The Little Corporal
Held at: University of Pennsylvania: Kislak Center for Special Collections, Rare Books and Manuscripts [Contact Us]3420 Walnut Street, Philadelphia, PA 19104-6206
This is a finding aid. It is a description of archival material held at the University of Pennsylvania: Kislak Center for Special Collections, Rare Books and Manuscripts. Unless otherwise noted, the materials described below are physically available in their reading room, and not digitally available through the web.
Overview and metadata sections
The Little Corporal, published monthly from July 1865 to June 1875, was one of the first nationally popular American children's magazines. The Corporal got its start when Alfred L. Sewell, a Chicago publisher, was asked to raise money for the Northwestern Sanitary Fair. The event was organized by the U.S. Sanitary Commission and the proceeds were dedicated to healthcare and relief efforts for Union Troops. As Sewell explains in the December 1866 issue of the magazine, he did his part for the war effort by printing "album pictures" of Old Abe, the eagle mascot of Company C, Eighth Wisconsin, who flew with the company through 37 battles and skirmishes. He then formed "The Army of the American Eagle," offering enlistment to boys and girls who sold copies of the picture and promotion in ranking the more copies sold. According to his article, Sewell donated $16,308.93 to the Fair. Afterward, as he wrote in the July 1865 issue, he founded The Little Corporal: "Your precious letters, your sweet heart-words, and your earnest patriotism, seemed to breathe into my spirit a new life, and I said, 'O that I had some medium through which I might talk to my gallant children's army.' Then the good thought spoke to me again, and said, 'Here is The Little Corporal, send him as your aid-de-camp. Tell him what to say, and let him take besides a bundle of good things to refresh and amuse your little soldiers by the way.'"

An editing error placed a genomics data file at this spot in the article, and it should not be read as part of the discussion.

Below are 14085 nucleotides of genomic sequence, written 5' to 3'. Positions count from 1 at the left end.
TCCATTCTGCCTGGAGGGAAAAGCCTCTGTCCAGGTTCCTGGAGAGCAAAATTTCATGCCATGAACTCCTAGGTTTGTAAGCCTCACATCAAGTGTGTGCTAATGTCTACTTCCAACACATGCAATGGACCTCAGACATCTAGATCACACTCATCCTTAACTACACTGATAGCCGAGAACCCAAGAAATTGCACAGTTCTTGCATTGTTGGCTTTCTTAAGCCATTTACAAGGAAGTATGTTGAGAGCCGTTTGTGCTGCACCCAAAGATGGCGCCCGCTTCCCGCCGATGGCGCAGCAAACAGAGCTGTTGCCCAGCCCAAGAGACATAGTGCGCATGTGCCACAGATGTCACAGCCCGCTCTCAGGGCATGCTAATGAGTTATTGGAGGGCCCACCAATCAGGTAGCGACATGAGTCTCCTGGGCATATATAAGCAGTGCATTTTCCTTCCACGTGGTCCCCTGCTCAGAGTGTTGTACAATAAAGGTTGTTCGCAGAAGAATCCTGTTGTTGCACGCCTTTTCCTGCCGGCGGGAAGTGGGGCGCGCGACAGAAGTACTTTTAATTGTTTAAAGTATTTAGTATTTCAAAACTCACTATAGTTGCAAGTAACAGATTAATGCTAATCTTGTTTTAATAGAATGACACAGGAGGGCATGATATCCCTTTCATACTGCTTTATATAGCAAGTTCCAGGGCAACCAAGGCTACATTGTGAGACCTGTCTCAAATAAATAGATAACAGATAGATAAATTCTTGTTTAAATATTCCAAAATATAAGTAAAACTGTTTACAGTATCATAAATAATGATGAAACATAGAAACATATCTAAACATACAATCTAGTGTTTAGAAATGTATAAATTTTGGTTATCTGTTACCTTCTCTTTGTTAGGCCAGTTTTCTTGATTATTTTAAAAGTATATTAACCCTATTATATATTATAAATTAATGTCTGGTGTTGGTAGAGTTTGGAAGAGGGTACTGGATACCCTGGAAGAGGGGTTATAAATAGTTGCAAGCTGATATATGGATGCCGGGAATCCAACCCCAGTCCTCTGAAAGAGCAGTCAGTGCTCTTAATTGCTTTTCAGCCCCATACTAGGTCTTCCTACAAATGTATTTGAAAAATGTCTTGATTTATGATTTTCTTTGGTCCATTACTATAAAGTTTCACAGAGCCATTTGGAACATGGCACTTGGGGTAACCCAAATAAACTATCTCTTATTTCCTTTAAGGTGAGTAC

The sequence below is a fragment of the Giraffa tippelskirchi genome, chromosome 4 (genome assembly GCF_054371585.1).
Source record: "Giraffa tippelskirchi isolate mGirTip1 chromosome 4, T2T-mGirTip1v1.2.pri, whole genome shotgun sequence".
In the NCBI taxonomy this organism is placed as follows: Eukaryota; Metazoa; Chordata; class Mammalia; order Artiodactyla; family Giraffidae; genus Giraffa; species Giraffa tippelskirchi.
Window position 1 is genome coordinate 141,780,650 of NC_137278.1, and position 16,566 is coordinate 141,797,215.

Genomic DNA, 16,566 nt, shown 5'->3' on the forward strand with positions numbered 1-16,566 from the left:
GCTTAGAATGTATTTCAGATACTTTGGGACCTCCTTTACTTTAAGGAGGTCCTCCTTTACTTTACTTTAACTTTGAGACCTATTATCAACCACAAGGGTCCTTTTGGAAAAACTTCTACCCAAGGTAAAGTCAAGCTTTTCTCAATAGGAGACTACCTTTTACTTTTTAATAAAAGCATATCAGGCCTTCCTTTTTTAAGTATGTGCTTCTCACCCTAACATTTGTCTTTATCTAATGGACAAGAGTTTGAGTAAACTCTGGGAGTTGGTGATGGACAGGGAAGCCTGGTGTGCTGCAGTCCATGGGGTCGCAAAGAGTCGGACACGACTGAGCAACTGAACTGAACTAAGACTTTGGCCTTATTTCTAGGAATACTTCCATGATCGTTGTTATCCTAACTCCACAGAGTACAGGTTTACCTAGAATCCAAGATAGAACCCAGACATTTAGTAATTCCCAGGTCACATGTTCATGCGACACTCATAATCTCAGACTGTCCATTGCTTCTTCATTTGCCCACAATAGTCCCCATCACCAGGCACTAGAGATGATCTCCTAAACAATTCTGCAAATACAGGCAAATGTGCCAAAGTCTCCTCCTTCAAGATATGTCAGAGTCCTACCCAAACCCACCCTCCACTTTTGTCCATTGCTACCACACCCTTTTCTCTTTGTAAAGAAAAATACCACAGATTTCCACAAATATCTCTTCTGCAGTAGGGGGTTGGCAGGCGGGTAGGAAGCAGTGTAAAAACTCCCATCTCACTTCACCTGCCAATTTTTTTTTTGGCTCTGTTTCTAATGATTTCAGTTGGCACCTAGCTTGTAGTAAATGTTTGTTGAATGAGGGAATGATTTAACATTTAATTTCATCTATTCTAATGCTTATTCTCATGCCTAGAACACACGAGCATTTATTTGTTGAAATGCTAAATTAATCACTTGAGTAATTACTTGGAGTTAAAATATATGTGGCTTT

Building on Sewell's military theme, The Little Corporal's cover featured a young man in a Zouave's uniform and Old Abe the eagle. Its purpose as stated on the cover of each issue was "Fighting against Wrong, and for the Good, the True and the Beautiful," and it billed itself as "An Original Magazine for Boys and Girls and for Older People who Have Young Hearts." Each issue contained fictional stories, poems, educational articles on scientific or historical topics, tidbits of wisdom for young readers in the form of short stories and essays, letters from readers, and occasionally songs.
Sewell published and edited the Corporal alone until May 1866, when Edward Eggleston, already a contributor to the magazine, became his partner. Eggleston produced a large portion of the magazine's content, hiding his monopoly with pseudonyms like "Private Queer." Eggleston left the Corporal in December 1867 to pursue other work, as Sewell paid him little. In July 1867, Sewell hired Emily Huntington Miller as an associate editor, and in 1870 her husband John E. Miller left his teaching career to help Sewell publish the magazine. In the February 1871 issue, Sewell placed an editorial explaining that he was leaving the magazine to "enter another business, in which a smaller money capital is required," but he felt that there was "no man or woman living [besides Emily Huntington Miller] into whose hands I could give it up with less sorrow, because I can feel so sure that under her care it cannot but continue its upward and onward course." The June 1871 issue was the last to bears his name. The Millers continued to print the magazine monthly until June 1875.
According to R. Gordon Kelly, Emily Huntington Miller used less military terminology and printed fewer adventure stories and non-fiction articles than her partner had, focusing instead on "domestic fiction:" stories "portraying family life and conventional moral values" (Children's Periodicals 281). After she became an editor, Miller, like Eggleston before her, provided much of the magazine's content. She contributed serialized stories, poems, and moralizing tales, some published under her own name, some published under pseudonyms like Olive Thorne. Beyond her own work, she relied on a small group of regular contributors to fill the pages of the Corporal: some of these were popular children's authors of the day such as Mary A. Denison, Sarah Woolsey (contributing to the Corporal under the pseudonym Susan Coolidge) and Harry Castlemon; other contributors included Lucia Chase Bell, Ellis Gray, Josephine Pollard, and Mary E.C. Wyeth.